Apple rumors have heated up in the past week, following the usual spring tradition. Apple doesn’t always have a keynote in the first quarter of the year, but when it does it’s a good time for it to update or announce products that aren’t necessarily central to its business. But the leaks and innuendo so far don’t have the air of inevitability that often accompanies Apple rumors yet, so I wouldn’t block off your calendar just yet.
But if you Want To Believe, the current best guesses point to something happening towards the end (or on the very last day) of March. Or somethings; the iPhone SE 2 (aka the iPhone 9), AirTag location beacons, Apple-branded over-the-ear headphones, an updated iPad Pro with a big square camera module, and even updated MacBooks with the better keyboard have all been rumored. Getting all of that at once would make for a Homer Car of an event — too many things unrealistically crammed into one package. So if this event even happens, I’d expect only a subset.
All of those rumored products are fairly straightforward. What has me thinking is a couple of other Apple rumors that are custom-designed to appeal to my particular obsessions.
The first is that Apple’s first ARM-based Macs may start showing up as early as next year. I am writing about this on an ARM-based Windows machine, the Surface Pro X. The software hassles I’ve dealt with are enough to keep me from recommending it to anybody, but it’s been useful for me to live with those hassles as part of my job.
I’m not suggesting Apple will face exactly parallel issues if it ever releases an ARM-based MacBook, but I’m guessing they will be in the same ballpark. And while I’d like to express confidence that Apple will navigate the issues of app compatibility, developer relations, emulation, and performance well, recent history with the Mac gives me pause.
Catalina, the latest version of the OS, is widely derided right now. Catalyst, the system for getting iPad apps on the Mac, has also not worked out especially well so far (to put it mildly). Apple’s recent software track record for the Mac makes it hard to give the company the benefit of the doubt that it can gracefully handle a processor transition.
I didn’t even lead with the easy criticism of the Touch Bar, the keyboards, or the recently-ended long dark night of the Mac Pro. Those things aren’t strictly relevant to an ARM transition, but they are examples of other hassles that have drained the reserves of goodwill that Mac users might otherwise feel towards a big shakeup.
I’m not saying Apple isn’t up to the task of switching Mac laptops over to new processors, but I am saying it is going to need to show its work early and often if it’s going to engender enough trust to bring users along for the ride.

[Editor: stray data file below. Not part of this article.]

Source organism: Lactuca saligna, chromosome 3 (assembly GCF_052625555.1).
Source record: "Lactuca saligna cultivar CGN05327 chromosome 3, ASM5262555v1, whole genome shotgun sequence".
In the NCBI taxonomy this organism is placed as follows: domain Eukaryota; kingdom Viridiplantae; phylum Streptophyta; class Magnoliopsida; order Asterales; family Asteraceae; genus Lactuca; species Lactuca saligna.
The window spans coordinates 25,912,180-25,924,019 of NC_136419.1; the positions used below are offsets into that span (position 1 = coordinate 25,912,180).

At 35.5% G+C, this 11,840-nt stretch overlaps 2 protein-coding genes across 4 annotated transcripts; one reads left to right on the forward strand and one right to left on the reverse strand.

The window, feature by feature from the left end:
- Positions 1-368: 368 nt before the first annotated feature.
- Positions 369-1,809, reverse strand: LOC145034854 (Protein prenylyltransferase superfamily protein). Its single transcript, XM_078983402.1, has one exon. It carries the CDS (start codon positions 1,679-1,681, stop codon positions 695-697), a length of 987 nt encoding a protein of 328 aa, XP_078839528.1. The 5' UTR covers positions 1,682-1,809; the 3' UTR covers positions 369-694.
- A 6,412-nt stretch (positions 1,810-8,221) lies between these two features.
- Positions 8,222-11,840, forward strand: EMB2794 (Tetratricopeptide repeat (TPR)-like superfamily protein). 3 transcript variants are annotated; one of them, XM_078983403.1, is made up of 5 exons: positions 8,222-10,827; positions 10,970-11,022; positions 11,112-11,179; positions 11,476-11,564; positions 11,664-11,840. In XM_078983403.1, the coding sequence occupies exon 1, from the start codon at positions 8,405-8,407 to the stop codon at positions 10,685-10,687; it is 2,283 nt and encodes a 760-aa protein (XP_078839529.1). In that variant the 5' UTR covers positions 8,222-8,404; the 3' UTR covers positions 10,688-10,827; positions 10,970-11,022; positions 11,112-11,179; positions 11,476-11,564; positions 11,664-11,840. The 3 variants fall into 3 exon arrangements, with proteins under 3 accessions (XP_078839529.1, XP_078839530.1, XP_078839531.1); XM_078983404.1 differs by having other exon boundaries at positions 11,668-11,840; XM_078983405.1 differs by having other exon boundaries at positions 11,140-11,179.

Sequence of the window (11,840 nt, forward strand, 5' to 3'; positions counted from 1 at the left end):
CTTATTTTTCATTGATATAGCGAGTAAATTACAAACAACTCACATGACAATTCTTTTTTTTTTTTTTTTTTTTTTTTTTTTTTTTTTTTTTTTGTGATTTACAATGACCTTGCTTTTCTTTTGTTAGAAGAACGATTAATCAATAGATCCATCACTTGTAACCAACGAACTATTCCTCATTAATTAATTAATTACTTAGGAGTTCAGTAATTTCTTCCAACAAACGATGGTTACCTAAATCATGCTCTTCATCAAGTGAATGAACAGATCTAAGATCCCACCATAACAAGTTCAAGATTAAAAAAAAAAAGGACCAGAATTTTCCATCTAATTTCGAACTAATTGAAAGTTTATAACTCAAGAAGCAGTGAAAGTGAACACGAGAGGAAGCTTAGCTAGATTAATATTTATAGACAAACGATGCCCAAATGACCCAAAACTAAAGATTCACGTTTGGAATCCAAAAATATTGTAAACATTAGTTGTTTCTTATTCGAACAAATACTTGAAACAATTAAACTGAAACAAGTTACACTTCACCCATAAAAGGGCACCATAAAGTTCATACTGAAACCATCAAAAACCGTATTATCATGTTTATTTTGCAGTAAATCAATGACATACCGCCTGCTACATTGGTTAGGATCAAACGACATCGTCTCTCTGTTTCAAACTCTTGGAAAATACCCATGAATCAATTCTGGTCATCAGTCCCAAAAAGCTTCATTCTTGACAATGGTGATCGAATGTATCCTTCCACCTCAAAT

Second, Mark Gurman at Bloomberg reports that Apple is considering allowing apps like Chrome and Gmail to be set as iOS defaults. I have been waiting for Apple to do this literally since the day the iPhone was able to run native third-party apps in the first place.
It seemed completely hopeless until, well, this report. It’s perhaps not a coincidence that many governments around the world are looking more closely at anti-trust and monopolistic practices.
Many of Apple’s default apps are very good. But on a whim, I have compiled a list of apps, services, or OS functions I would switch to a third-party default if I could, just off the top of my head: Safari, Messages, Calendar, Photos, Maps, Clock, Contacts, FaceTime, Reminders, Music, News, Notes, iCloud Drive, iCloud Keychain, Books, Podcasts, Voice Memos, and Siri. (Bonus though I may not use it: give third-party smartwatches fuller access to the OS.)
Whew — that list is much bigger than I expected it to be when I started it.
In some cases, Apple’s own iPhone apps are actually best of breed, so don’t take my list as a judgment of quality. Safari on the iPhone is easily the best mobile browser and iMessage offers secure messaging as the default, for just two examples. And I also recognize that the concept of “default app” gets fuzzy in some of these cases. Some of these functions also have replacement APIs, but they can range from pretty good (password managers) to pretty bad (third-party keyboards).
Anyway, the main reason I would want to switch away from most of the Apple apps and services I mentioned is that there are alternatives that work better across multiple operating systems and the web. It makes it easier for me to use the computer I want instead of being locked into Apple’s hardware ecosystem.
Plus, I can’t help but note that Android, Windows, and even the Mac all make it much easier to replace services and apps that ship with the OS with something you like better from a third party.
When Apple says that some of these default lock-ins are for user security and safety, I believe that’s at least partially true. I also believe that the fact that they make it somewhat more of a hassle for me to also use a Chromebook or a Windows computer is a feature of this system, not a bug.